Pacholczyk has said in the past that for embryos already created and frozen, no other obvious moral options seem to exist other than keeping them that way.

“Creating a trust fund for the frozen embryo shows a couple is taking responsibility for what they created,” Pacholczyk told NBC News.

“To me, the complexity of the situation about what to do with these excess embryos is a powerful reminder that when you cross moral lines, there’s a price to be paid.”

Although organizations have been set up to collect abandoned embryos for research purposes, Pacholczyk told CNA earlier this month that any research done with stem cells— even for commendable purposes, such as efforts to cure diseases— cannot involve the destruction of embryos, or the creation of embryos specifically for research.

[R]esearchers must use induced pluripotent stem cells, or other types of stem cells such as adult stem cells, rather than embryonic stem cells that have been destructively procured from human embryos,” he explained.

Moreover, embryos whose parents do not sign the necessary paperwork to allow the embryos to be used for research remain “stuck.”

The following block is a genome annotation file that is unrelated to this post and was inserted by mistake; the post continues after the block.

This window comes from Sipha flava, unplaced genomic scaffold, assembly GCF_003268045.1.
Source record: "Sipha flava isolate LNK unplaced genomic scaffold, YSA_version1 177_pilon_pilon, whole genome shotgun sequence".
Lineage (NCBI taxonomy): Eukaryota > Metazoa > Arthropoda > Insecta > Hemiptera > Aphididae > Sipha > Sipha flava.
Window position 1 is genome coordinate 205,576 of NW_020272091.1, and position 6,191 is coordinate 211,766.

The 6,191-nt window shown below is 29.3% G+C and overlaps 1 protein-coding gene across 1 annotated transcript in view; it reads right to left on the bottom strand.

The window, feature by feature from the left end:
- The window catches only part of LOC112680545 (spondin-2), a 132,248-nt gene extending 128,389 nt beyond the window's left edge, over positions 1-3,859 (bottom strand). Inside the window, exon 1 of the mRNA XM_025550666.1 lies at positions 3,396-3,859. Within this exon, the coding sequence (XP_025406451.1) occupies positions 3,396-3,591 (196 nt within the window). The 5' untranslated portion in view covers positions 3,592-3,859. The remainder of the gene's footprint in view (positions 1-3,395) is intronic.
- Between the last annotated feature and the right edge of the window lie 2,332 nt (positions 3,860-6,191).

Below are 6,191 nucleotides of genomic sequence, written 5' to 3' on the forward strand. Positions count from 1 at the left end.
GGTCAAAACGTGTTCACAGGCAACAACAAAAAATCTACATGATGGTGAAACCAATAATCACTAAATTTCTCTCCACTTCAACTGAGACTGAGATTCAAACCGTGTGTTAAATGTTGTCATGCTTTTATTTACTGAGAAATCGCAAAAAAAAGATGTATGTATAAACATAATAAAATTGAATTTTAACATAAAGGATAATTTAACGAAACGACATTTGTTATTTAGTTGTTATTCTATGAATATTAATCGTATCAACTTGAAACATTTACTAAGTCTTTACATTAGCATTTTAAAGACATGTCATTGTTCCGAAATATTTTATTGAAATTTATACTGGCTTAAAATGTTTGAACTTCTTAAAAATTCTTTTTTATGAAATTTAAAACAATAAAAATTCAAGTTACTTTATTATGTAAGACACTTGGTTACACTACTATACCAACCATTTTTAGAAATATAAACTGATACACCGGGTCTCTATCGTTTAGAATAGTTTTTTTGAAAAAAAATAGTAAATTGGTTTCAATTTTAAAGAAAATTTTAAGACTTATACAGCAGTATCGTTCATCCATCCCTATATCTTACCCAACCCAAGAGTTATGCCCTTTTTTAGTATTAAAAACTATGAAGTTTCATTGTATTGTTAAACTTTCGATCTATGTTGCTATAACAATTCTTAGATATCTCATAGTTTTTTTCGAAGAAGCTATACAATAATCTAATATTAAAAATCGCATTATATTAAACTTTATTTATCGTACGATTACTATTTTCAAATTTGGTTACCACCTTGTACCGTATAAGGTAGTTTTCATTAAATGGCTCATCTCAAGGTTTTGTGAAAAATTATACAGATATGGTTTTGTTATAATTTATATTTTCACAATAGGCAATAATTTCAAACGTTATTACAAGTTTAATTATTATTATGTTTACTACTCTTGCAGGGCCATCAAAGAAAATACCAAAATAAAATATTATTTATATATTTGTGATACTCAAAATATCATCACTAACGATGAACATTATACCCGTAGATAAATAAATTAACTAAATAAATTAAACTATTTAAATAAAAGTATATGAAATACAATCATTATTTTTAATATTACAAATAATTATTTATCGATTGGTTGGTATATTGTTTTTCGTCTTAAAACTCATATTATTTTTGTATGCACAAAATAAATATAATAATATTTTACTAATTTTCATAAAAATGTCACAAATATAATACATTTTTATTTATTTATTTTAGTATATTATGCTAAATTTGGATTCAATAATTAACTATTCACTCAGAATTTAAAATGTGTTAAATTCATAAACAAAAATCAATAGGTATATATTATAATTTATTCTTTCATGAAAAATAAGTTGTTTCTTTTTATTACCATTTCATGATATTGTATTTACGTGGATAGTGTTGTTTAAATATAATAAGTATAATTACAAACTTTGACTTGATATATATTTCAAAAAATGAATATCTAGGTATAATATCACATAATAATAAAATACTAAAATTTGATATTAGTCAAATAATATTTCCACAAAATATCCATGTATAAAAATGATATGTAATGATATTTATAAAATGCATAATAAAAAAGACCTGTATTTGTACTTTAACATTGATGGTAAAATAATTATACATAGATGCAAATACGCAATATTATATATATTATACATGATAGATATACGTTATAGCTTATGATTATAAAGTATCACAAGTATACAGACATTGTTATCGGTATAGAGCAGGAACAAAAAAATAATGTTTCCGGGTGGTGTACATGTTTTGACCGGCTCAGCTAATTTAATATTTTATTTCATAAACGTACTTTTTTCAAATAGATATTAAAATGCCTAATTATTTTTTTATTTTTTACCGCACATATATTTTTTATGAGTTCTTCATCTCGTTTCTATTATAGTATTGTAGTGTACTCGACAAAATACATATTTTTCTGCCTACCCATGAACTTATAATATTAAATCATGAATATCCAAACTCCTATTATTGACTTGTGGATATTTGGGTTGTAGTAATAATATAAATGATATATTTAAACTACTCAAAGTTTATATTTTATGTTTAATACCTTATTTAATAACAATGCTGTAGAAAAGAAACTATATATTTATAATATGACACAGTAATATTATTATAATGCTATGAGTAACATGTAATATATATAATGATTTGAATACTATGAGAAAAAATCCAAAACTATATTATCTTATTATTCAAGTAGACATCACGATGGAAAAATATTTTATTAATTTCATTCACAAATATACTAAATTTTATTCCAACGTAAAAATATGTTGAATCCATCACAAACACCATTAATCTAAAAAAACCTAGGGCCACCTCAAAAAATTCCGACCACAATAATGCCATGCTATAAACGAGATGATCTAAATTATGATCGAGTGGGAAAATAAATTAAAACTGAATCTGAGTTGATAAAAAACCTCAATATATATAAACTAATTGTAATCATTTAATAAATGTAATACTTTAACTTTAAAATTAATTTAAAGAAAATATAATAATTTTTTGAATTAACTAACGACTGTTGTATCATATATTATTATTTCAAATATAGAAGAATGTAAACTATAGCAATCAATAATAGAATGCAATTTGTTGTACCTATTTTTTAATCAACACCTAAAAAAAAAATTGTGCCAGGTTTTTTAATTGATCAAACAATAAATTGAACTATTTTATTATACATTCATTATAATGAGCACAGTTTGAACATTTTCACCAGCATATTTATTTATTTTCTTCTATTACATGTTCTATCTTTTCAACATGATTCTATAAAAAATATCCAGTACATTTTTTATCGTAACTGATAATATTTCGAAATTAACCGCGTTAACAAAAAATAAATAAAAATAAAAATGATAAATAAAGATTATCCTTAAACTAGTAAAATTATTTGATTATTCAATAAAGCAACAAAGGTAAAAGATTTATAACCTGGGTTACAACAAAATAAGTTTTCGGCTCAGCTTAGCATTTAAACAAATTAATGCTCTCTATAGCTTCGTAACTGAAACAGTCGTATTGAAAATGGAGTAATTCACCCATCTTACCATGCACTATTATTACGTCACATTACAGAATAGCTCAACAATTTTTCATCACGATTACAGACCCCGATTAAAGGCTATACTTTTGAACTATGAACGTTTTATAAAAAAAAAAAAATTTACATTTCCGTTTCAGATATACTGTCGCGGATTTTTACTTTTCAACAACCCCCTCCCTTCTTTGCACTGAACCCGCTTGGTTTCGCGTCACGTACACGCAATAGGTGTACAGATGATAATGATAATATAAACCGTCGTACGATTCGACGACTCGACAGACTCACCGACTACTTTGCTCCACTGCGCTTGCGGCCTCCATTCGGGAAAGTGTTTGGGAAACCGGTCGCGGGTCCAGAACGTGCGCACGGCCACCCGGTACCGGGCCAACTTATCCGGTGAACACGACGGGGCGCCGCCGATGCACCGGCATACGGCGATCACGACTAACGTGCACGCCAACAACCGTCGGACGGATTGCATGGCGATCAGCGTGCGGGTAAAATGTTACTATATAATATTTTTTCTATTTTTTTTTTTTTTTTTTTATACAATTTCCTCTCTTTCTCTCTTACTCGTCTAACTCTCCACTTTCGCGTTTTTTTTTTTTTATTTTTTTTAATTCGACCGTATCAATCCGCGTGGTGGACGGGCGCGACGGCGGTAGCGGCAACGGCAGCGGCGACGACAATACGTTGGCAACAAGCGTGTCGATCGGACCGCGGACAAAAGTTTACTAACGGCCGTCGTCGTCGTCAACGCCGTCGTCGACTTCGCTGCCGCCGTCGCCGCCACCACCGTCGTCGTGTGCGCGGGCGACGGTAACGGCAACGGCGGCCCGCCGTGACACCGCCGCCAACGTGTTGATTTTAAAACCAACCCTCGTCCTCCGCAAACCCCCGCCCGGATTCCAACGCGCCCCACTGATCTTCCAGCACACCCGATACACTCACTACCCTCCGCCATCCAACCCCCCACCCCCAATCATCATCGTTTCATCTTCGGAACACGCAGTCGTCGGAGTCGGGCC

The Catholic Church stresses that all human persons – including those in the embryonic state – have an invaluable human dignity.

In 1998, the U.S. bishops’ conference published a document explaining that “the Church has clearly and unequivocally judged [IVF] to be immoral.”

In the 2008 instruction Dignitatis personae, the Congregation for the Doctrine of the Faith noted that the typical uses for already frozen embryos— the treatment of diseases, treatment for infertility, and even “prenatal adoption”— all present ethical challenges and leave the embryos “susceptible to further offense and manipulation.”

“The practice of multiple embryo transfer implies a purely utilitarian treatment of embryos,” the congregation wrote.